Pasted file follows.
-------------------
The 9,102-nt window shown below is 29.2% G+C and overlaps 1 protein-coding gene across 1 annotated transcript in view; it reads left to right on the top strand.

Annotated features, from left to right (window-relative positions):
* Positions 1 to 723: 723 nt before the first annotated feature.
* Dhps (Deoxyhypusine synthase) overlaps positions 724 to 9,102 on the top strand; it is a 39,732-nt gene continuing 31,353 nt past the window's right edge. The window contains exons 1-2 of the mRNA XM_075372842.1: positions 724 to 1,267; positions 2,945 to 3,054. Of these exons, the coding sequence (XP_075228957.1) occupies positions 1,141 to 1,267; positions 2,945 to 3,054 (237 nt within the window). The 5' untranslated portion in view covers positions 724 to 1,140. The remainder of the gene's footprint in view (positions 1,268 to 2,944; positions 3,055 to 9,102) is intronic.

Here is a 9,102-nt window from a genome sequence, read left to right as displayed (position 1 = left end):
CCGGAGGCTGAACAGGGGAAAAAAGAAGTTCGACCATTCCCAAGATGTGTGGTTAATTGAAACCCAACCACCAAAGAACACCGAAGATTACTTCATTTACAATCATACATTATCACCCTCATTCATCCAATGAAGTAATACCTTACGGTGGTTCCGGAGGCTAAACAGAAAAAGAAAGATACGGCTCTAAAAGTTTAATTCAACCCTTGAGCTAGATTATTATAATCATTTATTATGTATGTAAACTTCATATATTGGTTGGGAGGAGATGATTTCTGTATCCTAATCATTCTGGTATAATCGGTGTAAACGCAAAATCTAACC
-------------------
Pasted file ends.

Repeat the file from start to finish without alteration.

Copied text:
The 9,102-nt window shown below is 29.2% G+C and overlaps 1 protein-coding gene across 1 annotated transcript in view; it reads left to right on the top strand.

Annotated features, from left to right (window-relative positions):
* Positions 1 to 723: 723 nt before the first annotated feature.
* Dhps (Deoxyhypusine synthase) overlaps positions 724 to 9,102 on the top strand; it is a 39,732-nt gene continuing 31,353 nt past the window's right edge. The window contains exons 1-2 of the mRNA XM_075372842.1: positions 724 to 1,267; positions 2,945 to 3,054. Of these exons, the coding sequence (XP_075228957.1) occupies positions 1,141 to 1,267; positions 2,945 to 3,054 (237 nt within the window). The 5' untranslated portion in view covers positions 724 to 1,140. The remainder of the gene's footprint in view (positions 1,268 to 2,944; positions 3,055 to 9,102) is intronic.

Here is a 9,102-nt window from a genome sequence, read left to right as displayed (position 1 = left end):
CCGGAGGCTGAACAGGGGAAAAAAGAAGTTCGACCATTCCCAAGATGTGTGGTTAATTGAAACCCAACCACCAAAGAACACCGAAGATTACTTCATTTACAATCATACATTATCACCCTCATTCATCCAATGAAGTAATACCTTACGGTGGTTCCGGAGGCTAAACAGAAAAAGAAAGATACGGCTCTAAAAGTTTAATTCAACCCTTGAGCTAGATTATTATAATCATTTATTATGTATGTAAACTTCATATATTGGTTGGGAGGAGATGATTTCTGTATCCTAATCATTCTGGTATAATCGGTGTAAACGCAAAATCTAACC